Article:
Explaining how America came to its current deficit and suggesting ways to get out of it were two major talking points for Sen. Ben Cardin on Thursday evening as he spoke to and answered questions from members of the faith-based community.
Promoting education, investing in infrastructure and focusing on research were among the top activities Cardin, D-Md., said could create jobs for Marylanders and expand the taxable work force.
“We know we have to do a better job in creating jobs,” Cardin said. “As faith-based leaders, we need to get your input on what will work and what won’t work.”
Cardin, who arrived in the nation’s capital in 1987 as a representative and was voted into the Senate during the 2006 election, said fiscal policies during the past 10 years have contributed to the current debt crisis by cutting revenues while increasing spending.
“The deficit we currently have is not sustainable,” Cardin said, noting choices by former President George Bush to give out tax cuts in 2001 and 2003 as well as starting two wars.
Cardin said ending the wars in Afghanistan and Iraq and returning revenue to levels that existed during Bill Clinton’s presidency could make strides for the nation’s coffers and job growth.
“Our own budget people expect us to save, over the next 10 years, about $1 trillion,” Cardin said about potential savings if troops are brought home.
Returning revenue levels would not necessarily mean increases in tax rates, Cardin said, but could come from eliminating the Bush tax cuts and loopholes for oil and gas companies that rake in record profits quarter after quarter.
“For those who say revenues can’t be job builders just look at the record,” Cardin said. “The revenues we had during Bill Clinton created more jobs than any other president in modern history.”
While Cardin may have the ideas, it will be 12 of his colleagues on the “super committee” who determine where to cut from. The budget agreement recently passed to raise the debt ceiling dictates the “dirty dozen,” as Cardin calls them, will need to find $1 trillion in government spending cuts.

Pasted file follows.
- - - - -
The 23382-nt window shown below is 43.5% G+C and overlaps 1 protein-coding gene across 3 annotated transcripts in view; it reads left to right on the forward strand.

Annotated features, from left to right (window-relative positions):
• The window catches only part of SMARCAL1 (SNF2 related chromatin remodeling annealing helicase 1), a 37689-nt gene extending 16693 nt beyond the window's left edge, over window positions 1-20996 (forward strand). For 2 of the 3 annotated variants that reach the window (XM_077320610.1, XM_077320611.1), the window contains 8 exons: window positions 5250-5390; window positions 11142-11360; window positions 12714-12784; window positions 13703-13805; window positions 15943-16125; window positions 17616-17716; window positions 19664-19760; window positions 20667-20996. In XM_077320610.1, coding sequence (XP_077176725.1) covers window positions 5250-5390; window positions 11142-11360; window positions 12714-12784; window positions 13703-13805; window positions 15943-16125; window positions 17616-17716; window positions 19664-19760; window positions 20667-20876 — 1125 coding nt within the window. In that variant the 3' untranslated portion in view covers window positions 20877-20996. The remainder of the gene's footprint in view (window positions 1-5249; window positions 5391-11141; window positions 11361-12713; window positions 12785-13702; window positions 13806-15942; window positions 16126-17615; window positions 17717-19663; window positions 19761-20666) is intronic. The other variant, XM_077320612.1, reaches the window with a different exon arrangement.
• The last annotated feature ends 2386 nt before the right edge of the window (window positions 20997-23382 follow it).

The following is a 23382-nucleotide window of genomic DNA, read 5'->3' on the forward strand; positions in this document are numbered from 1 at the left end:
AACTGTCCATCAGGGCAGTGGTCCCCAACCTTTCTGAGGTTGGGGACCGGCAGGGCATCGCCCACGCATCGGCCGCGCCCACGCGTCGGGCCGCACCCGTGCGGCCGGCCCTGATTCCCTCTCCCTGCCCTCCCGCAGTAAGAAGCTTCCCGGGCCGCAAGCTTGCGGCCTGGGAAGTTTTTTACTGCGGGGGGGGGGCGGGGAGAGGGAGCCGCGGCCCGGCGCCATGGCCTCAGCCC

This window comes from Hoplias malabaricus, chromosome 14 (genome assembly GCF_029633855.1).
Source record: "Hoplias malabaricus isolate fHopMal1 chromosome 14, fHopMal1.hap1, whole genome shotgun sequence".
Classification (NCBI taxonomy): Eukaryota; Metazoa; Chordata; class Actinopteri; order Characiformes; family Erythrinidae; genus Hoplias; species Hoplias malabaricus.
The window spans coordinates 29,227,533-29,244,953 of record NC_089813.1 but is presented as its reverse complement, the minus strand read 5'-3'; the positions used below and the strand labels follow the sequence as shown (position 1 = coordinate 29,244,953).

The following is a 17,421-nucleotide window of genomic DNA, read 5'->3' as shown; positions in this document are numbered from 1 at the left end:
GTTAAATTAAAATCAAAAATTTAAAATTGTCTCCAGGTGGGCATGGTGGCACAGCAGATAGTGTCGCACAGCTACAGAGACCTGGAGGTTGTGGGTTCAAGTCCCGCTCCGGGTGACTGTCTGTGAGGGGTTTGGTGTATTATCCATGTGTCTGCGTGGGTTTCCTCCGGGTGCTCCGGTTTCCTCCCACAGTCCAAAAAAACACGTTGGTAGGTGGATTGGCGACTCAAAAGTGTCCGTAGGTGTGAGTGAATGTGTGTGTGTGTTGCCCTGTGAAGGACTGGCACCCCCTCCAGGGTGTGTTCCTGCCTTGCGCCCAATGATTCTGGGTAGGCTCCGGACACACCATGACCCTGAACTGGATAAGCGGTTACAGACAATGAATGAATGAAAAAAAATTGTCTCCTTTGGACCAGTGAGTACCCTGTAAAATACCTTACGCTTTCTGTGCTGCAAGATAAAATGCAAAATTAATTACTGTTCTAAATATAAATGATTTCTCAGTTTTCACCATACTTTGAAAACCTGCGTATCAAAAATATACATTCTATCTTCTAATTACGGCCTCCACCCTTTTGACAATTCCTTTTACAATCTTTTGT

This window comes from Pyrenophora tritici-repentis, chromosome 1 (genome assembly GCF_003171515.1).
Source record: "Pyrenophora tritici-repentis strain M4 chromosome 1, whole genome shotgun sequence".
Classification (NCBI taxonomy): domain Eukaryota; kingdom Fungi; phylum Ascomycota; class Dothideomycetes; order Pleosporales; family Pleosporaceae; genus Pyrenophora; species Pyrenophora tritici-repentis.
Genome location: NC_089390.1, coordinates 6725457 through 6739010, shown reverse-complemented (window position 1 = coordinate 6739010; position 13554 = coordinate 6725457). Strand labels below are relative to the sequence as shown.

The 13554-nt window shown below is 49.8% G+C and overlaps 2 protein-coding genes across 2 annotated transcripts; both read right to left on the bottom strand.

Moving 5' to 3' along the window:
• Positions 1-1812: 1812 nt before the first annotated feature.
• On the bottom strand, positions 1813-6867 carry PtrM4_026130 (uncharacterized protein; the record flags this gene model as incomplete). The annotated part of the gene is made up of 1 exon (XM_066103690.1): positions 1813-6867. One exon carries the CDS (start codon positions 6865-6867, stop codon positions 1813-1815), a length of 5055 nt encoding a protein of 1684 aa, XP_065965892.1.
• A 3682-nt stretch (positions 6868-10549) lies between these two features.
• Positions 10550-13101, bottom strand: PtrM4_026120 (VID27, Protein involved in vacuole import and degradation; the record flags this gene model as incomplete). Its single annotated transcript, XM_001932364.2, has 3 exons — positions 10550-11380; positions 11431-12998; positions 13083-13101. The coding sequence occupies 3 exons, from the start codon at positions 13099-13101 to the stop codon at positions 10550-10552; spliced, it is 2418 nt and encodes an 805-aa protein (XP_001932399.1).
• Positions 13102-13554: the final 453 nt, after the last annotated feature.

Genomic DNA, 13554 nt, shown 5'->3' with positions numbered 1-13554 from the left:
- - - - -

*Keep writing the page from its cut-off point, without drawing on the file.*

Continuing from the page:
For the next two years there is a firewall between money spent for security and the money spent on non-security issues, meaning they cannot cut from schools to “pay for guns.” Social Security, Medicare and Medicaid will not be touched during the first round of cuts, Cardin said.
The debt ceiling negotiations also require an additional $1.2 trillion in cuts during the next decade. What will happen to entitlements during those cuts is less clear.
Cardin hopes the suggestions by the super committee are balanced to include cuts as well as increases to revenue so jobs can follow.
Pastor Lewis Watson of First Baptist Church was glad Cardin took the time to speak with faith leaders.
“Sometimes we feel that we are left out and we feel that we are not a part of what is going on, so I was grateful that Sen. Ben Cardin came here to enlighten us and make us aware of the issues at hand,” Watson said. “I think that will have an impact on our church and our community.”
Cardin has held meetings with faith-based leaders in the past few years; however, this was the first one in Salisbury.